Digital Communication Enhances Dentist/Lab Collaboration - CAD/CAM RESTORATIONS

Author : Dental Product Shopper
Published Date 06/03/2011
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Experts agree that communication is essential to the success of any long-term relationship, whether it?s a husband and wife, best friends, or dentist and lab. Communication can be verbal, it can be handwritten, and in recent years it has gone digital. Given our demanding schedules, it?s no surprise we continue to find new and creative ways to communicate with each other.

Digital pictures are now regularly used to provide insight into tooth shade, occlusion, and smile line. But when it comes to margin placement, preparation reduction, and articulation, pictures alone are not sufficient.

The Digital Impression Twist

Traditionally, the largest amount of information communicated between a dentist and lab has been via the impression. Digital impression systems (eg, 3M ESPE?s Lava Chairside Oral Scanner C.O.S., Sirona?s BlueCam, and Cadent?s iTero) provide a new twist and new opportunities for communication. Intraoral scanning allows the dentist to see far more than ever before, and the virtual model becomes a powerful communication tool. The ability to magnify the image on the monitor allows scrutiny of detail, which is not possible in the mouth or in a traditional impression. In cases of deep margins or unusual anatomy, the dentist can alert the lab or even annotate where the margin should be marked.

Any time an ambiguous area can be clarified at the beginning of the case, efficiency will be enhanced. Streamlining the communication between dentist and lab involves providing complete and accurate information that eliminates many of the questions or uncertainties that could otherwise arise.

Digital Workflow Efficiency

The digital workflow provided by digital impressions promotes the dentist and lab working together. For example, after the scan and prescription are complete using Lava C.O.S., the case is sent electronically, and the dentist has almost immediate confirmation that the data transfer has occurred. Within an hour or 2, the lab receives the case?all with no need to schedule shipping or track lost cases. Dentists and labs that work with digital impressions have the opportunity to learn together, further enhancing their relationship. As the technology evolves, they will have to rely on each other more than ever.

For labs with CAD software, or those who have partnered with a milling center, cases can often be scanned and imported into the CAD system for designing substructures, over-press patterns, provisionals, and even full-contour restorations.

Collaborate in Real Time

There are a number of screen sharing programs that can been used for everything from webinars to corporate presentations. They make it very easy to invite others to view the computer screen of a host computer. These programs are a fantastic tool for laboratories, dentists, and even milling centers to collaborate real-time. Whether it?s margins, framework design, or full-contour designs, the laboratory and dentist are only a few mouse clicks away.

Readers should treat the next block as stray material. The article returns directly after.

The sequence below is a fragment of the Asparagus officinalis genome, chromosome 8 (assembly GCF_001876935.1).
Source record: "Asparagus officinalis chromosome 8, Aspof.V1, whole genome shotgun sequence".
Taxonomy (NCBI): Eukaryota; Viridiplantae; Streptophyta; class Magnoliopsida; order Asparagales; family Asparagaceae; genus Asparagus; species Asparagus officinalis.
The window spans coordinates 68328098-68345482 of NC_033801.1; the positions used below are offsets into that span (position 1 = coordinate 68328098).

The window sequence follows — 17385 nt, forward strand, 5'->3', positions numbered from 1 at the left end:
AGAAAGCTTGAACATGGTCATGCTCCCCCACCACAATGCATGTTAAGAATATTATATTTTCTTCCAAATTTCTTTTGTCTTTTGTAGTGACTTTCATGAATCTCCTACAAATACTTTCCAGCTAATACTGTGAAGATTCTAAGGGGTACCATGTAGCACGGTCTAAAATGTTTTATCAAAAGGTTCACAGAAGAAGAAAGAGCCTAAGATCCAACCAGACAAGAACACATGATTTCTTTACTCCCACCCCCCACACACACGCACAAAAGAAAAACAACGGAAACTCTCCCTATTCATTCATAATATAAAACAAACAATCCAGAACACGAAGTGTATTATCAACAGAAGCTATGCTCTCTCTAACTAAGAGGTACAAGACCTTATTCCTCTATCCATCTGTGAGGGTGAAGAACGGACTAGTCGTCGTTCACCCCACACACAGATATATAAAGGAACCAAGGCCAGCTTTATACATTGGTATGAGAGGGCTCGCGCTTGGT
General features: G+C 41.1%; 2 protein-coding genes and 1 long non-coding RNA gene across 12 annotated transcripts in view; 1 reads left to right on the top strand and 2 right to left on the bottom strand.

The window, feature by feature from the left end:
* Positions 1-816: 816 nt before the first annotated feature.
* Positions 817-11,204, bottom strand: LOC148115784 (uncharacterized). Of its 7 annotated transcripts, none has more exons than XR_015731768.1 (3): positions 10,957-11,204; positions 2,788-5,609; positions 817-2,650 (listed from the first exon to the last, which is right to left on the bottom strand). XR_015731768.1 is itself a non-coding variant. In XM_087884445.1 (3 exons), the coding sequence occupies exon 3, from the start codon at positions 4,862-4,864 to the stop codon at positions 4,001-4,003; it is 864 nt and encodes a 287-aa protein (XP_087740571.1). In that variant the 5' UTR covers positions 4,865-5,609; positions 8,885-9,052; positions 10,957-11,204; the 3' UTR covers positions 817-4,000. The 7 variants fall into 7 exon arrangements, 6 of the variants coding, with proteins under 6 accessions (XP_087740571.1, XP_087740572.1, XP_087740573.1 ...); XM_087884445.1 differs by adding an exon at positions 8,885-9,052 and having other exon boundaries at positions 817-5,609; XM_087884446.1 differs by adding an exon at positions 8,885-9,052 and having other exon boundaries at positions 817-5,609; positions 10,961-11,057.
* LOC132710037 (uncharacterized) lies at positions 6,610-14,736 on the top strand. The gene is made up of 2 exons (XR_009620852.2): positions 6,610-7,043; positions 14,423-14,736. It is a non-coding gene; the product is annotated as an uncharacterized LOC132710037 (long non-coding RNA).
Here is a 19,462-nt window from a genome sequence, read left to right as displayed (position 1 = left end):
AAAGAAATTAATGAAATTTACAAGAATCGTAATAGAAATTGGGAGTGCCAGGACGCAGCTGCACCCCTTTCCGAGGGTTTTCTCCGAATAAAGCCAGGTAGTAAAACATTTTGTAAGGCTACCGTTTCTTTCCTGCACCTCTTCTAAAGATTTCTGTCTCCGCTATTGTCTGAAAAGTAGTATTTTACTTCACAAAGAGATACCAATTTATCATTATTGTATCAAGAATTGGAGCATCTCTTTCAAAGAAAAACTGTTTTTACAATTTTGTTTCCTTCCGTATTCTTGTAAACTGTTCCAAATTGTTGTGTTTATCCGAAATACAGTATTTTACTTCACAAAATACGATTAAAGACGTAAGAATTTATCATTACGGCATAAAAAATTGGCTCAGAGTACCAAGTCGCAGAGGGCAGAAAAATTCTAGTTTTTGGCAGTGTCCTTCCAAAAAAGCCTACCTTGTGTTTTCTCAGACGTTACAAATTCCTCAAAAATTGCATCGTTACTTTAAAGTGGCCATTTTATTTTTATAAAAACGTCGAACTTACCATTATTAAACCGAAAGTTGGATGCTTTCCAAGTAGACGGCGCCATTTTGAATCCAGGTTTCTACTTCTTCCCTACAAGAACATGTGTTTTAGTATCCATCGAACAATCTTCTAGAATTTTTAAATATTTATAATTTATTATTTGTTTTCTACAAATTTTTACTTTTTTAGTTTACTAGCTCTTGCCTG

The Dentist Said?

Incorporating digital impressions into our practice was a leap into the unknown, but quickly became a part of the daily workflow. Knowing how our lab would handle these cases was just as critical as having our dental assistants on board. In the office, the assistants complete the electronic prescription and can scan the opposing arch and bite. Scanning cases involving 1 or 2 units is straightforward and predictable, requiring less time than traditional impressions. But the area in which this technology really shines is multiple-unit cases. Knowing that the lab will receive all of the detail necessary to complete the case accurately is very satisfying. As I prepare a patient?s teeth and manage the soft tissue, I now ?think like a scanner,? working toward the goal of delivering complete and accurate data. The Lava C.O.S. we use in our office has become an invaluable tool in providing my patients the best care possible.

The level of collaboration with my laboratory and its milling center has risen to a new level because we can now review cases electronically. When an issue or question arises, what used to take days to accomplish by sending models back and forth, we can now resolve quickly, usually via a screen shot and an e-mail.

The Milling Center Said?

When it comes to digital impressions, we are, more often than not, the middleman between the dentist and laboratory. In 80% of Lava C.O.S. cases, we are designing a substructure or full-contour restoration for the dentist?s laboratory. For the rest of the cases, we are marking margins so that a model can be made for the lab to fabricate a restoration using traditional methods and materials.

For CAD-based restorations, screen-sharing technology has helped us learn laboratory-specific design preferences without sending cases back and forth. We?ve also found it is a great tool to ease the concerns of a laboratory that is just getting into digital workflow. If there is a challenging case that requires consultation with the dentist, it can be done online with everyone participating in the discussion.

Dr. Lori Brown is a co-owner of Enspire Dental, a general dental practice located in Ann Arbor, Michigan. She is an Associate Editor for The Dental Advisor. Chris Brown is the Business Manager of Apex Dental Milling, a CAD/CAM milling center located in Ann Arbor, Michigan. He is a Technical Consultant for The Dental Advisor and frequent lecturer on CAD/CAM technologies. Having been married for over 20 years, with 2 teenage children and 2 businesses to run, they have come to rely heavily on technology to manage their busy personal and professional lives.

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